Antibody purification: ammonium sulfate fractionation or gel filtration.
ABSTRACT Antibodies can be purified by a variety of methods based on their unique physical and chemical properties such as size, solubility, charge, hydrophobicity and binding affinity. This chapter focuses on ammonium sulfate precipitation as a convenient first step in antibody purification in that, it allows the concentration of the starting material and the precipitation of the desired protein. The principle of ammonium sulfate precipitation lies in "salting out" proteins from the solution. The proteins are prevented to form hydrogen bonds with water and the salt facilitates their interaction with each other forming aggregates that afterward precipitate out of solution. Gel filtration or size- exclusion chromatography is also discussed in this chapter. Gel filtration is based on the relative size of protein molecules and it is of great value to separate IgMs, exchange buffers and/or desalt solutions. The columns designed to separate the proteins are composed of porous beads and the proteins will flow through the packed column inside and around the beads, depending on its size.
- SourceAvailable from: Tim D Sparwasser[show abstract] [hide abstract]
ABSTRACT: FoxP3(+) confers suppressive properties and is confined to regulatory T cells (T(reg)) that potently inhibit autoreactive immune responses. In the transplant setting, natural CD4(+) T(reg) are critical in controlling alloreactivity and the establishment of tolerance. We now identify an important CD8(+) population of FoxP3(+) T(reg) that convert from CD8(+) conventional donor T cells after allogeneic but not syngeneic bone marrow transplantation. These CD8(+) T(reg) undergo conversion in the mesenteric lymph nodes under the influence of recipient dendritic cells and TGF-β. Importantly, this population is as important for protection from GVHD as the well-studied natural CD4(+)FoxP3(+) population and is more potent in exerting class I-restricted and antigen-specific suppression in vitro and in vivo. Critically, CD8(+)FoxP3(+) T(reg) are exquisitely sensitive to inhibition by cyclosporine but can be massively and specifically expanded in vivo to prevent GVHD by coadministering rapamycin and IL-2 antibody complexes. CD8(+)FoxP3(+) T(reg) thus represent a new regulatory population with considerable potential to preferentially subvert MHC class I-restricted T-cell responses after bone marrow transplantation.Blood 04/2012; 119(24):5898-908. · 9.06 Impact Factor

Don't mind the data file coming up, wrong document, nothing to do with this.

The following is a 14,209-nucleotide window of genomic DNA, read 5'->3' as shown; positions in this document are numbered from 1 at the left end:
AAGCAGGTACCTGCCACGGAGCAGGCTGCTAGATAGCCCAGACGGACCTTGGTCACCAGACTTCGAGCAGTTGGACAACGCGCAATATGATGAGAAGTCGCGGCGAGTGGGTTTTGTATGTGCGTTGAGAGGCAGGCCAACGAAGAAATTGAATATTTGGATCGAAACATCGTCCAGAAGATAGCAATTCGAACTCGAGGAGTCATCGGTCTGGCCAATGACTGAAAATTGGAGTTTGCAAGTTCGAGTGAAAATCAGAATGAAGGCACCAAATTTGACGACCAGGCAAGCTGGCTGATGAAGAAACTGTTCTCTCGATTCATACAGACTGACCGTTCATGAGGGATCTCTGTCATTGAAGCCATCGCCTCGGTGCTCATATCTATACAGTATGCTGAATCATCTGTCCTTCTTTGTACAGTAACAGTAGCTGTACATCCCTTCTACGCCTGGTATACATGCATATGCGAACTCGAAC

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ABSTRACT: Myasthenia gravis (MG) is the most common disorder affecting the neuromuscular junction (NMJ). MG is frequently caused by autoantibodies against acetylcholine receptor (AChR) and a kinase critical for NMJ formation, MuSK; however, a proportion of MG patients are double-negative for anti-AChR and anti-MuSK antibodies. Recent studies in these subjects have identified autoantibodies against low-density lipoprotein receptor-related protein 4 (LRP4), an agrin receptor also critical for NMJ formation. LRP4 autoantibodies have not previously been implicated in MG pathogenesis. Here we demonstrate that mice immunized with the extracellular domain of LRP4 generated anti-LRP4 antibodies and exhibited MG-associated symptoms, including muscle weakness, reduced compound muscle action potentials (CMAPs), and compromised neuromuscular transmission. Additionally, fragmented and distorted NMJs were evident at both the light microscopic and electron microscopic levels. We found that anti-LRP4 sera decreased cell surface LRP4 levels, inhibited agrin-induced MuSK activation and AChR clustering, and activated complements, revealing potential pathophysiological mechanisms. To further confirm the pathogenicity of LRP4 antibodies, we transferred IgGs purified from LRP4-immunized rabbits into naive mice and found that they exhibited MG-like symptoms, including reduced CMAP and impaired neuromuscular transmission. Together, these data demonstrate that LRP4 autoantibodies induce MG and that LRP4 contributes to NMJ maintenance in adulthood.The Journal of clinical investigation 11/2013; · 15.39 Impact Factor